- What type or level of language is right for Joe as well as my topic? For example if I use jargon (activity, industry or profession specific vocabulary) will it be understood?
Step 3: Writing as you speak
Writing oral language.
Write down what you want to say about your first main point as if you were talking directly to Joe.
If it helps, say it all out loud before you write it down and/or record it.
Use the information below as a guide
(Click to download The Characteristics of Spoken Language as a pdf.)
You do not have to write absolutely everything you're going to say down * but you do need to write down, or outline, the sequence of ideas to ensure they are logical and easily followed.
Remember too, to explain or illustrate your point with examples from your research.
( * Tip: If this is your first speech the safety net of having everything written down could be just what you need. It's easier to recover from a patch of jitters when you have a word by word manuscript than if you have either none, or a bare outline. Your call!)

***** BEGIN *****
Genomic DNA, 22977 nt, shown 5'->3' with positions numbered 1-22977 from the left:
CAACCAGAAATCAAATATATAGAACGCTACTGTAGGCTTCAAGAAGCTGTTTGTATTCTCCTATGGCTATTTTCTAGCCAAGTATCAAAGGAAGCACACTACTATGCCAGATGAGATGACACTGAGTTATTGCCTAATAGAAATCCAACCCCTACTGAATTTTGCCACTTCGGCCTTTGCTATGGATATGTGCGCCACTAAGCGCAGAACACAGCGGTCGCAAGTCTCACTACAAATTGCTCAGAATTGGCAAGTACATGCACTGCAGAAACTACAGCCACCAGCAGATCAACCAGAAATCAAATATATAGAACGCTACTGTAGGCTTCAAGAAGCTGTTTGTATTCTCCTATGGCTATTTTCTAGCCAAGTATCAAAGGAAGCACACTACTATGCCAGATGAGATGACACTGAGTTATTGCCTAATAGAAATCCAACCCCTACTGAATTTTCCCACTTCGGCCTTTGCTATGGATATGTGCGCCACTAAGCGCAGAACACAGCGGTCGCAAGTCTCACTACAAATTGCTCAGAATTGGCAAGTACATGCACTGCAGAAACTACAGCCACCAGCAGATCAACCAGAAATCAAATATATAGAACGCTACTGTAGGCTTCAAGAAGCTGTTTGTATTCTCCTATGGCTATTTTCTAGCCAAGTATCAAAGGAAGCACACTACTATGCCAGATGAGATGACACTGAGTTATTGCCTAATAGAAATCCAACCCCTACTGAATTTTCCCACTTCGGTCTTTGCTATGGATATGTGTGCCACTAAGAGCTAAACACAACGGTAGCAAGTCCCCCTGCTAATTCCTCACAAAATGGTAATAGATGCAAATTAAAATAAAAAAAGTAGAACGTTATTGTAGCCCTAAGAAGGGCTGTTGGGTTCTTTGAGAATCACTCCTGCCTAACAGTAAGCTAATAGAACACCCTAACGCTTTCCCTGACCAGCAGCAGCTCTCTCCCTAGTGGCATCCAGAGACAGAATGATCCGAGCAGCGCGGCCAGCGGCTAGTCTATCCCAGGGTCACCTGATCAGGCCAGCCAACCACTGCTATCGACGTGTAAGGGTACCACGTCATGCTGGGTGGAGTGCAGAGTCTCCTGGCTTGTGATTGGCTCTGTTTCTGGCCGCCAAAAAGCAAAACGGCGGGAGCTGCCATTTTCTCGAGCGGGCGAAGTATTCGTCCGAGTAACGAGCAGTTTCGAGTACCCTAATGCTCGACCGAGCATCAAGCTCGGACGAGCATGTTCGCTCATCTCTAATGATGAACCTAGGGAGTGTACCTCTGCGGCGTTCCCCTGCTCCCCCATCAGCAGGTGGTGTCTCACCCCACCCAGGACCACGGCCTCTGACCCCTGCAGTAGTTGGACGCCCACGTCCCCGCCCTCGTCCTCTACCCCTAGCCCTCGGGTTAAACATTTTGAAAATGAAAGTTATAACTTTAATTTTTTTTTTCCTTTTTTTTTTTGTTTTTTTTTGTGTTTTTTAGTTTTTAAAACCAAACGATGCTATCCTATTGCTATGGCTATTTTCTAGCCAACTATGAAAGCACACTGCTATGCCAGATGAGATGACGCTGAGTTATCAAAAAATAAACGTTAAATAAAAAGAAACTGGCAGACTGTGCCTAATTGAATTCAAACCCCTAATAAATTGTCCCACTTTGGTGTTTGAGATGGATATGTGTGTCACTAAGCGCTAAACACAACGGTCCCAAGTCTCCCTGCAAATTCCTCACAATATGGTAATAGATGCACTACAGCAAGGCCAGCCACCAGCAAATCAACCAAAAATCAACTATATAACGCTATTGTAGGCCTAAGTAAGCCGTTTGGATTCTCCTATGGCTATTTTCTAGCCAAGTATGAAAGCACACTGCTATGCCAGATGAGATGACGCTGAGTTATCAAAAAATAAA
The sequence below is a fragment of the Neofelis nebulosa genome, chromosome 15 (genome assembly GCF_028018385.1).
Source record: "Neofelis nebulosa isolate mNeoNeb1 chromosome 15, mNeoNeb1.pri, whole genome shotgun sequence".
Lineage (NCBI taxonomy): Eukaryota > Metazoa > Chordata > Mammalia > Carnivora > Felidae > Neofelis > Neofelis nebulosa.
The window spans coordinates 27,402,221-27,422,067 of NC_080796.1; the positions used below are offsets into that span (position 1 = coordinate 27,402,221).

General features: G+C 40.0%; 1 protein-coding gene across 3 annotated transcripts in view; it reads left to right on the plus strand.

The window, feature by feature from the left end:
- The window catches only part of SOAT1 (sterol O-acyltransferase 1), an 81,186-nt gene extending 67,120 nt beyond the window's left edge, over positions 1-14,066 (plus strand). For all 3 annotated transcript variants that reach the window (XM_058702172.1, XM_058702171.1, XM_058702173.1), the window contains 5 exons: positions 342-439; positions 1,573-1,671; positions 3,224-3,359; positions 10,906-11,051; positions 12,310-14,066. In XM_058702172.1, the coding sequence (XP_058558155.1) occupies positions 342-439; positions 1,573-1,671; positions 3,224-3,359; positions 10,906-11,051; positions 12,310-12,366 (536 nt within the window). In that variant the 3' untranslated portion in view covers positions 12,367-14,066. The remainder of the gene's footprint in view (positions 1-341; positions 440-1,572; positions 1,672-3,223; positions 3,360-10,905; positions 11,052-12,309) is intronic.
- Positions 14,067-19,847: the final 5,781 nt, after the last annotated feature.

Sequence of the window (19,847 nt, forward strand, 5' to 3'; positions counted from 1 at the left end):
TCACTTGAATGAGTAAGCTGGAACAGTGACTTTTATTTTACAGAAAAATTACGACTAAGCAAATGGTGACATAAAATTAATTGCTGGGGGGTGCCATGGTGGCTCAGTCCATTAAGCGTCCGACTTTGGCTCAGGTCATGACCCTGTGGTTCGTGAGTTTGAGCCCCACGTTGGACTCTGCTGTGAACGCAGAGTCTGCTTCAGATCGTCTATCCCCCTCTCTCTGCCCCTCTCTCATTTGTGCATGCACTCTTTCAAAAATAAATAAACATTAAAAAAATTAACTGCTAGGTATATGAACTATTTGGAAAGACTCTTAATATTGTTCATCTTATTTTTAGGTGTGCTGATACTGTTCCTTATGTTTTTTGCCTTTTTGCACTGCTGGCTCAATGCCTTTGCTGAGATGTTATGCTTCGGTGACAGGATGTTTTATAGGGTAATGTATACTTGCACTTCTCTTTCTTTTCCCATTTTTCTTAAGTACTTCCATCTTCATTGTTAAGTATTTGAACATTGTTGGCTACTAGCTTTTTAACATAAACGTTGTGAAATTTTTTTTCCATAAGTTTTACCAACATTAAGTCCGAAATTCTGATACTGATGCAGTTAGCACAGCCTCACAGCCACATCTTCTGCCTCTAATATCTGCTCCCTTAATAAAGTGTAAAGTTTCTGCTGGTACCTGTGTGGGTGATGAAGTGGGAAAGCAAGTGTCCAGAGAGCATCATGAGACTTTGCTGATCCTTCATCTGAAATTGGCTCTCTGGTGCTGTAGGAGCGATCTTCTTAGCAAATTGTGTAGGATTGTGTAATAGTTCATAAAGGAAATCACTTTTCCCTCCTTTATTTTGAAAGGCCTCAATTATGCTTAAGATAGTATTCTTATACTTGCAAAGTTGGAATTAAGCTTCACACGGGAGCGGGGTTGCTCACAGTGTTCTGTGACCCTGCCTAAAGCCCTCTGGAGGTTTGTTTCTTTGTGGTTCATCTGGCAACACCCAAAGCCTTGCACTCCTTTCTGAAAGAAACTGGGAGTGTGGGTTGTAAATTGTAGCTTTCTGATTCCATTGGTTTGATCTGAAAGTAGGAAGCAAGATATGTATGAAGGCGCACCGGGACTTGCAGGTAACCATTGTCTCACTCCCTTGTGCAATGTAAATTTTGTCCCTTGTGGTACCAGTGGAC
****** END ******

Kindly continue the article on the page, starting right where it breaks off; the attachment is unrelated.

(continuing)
Step 4: Checking tone and language
The focus of this step is re-working what you've done in Step 2 and 3.
You identified who you were talking to (Step 2) and in Step 3, wrote up your first main point. Is it right? Have you made yourself clear? Check it.
How well you complete this step depends on how well you understand the needs of the people who are going to listen to your speech.
Please do not assume because you know what you're talking about the person (Joe) you've chosen to represent your audience will too. Joe is not a mind-reader!
How to check what you've prepared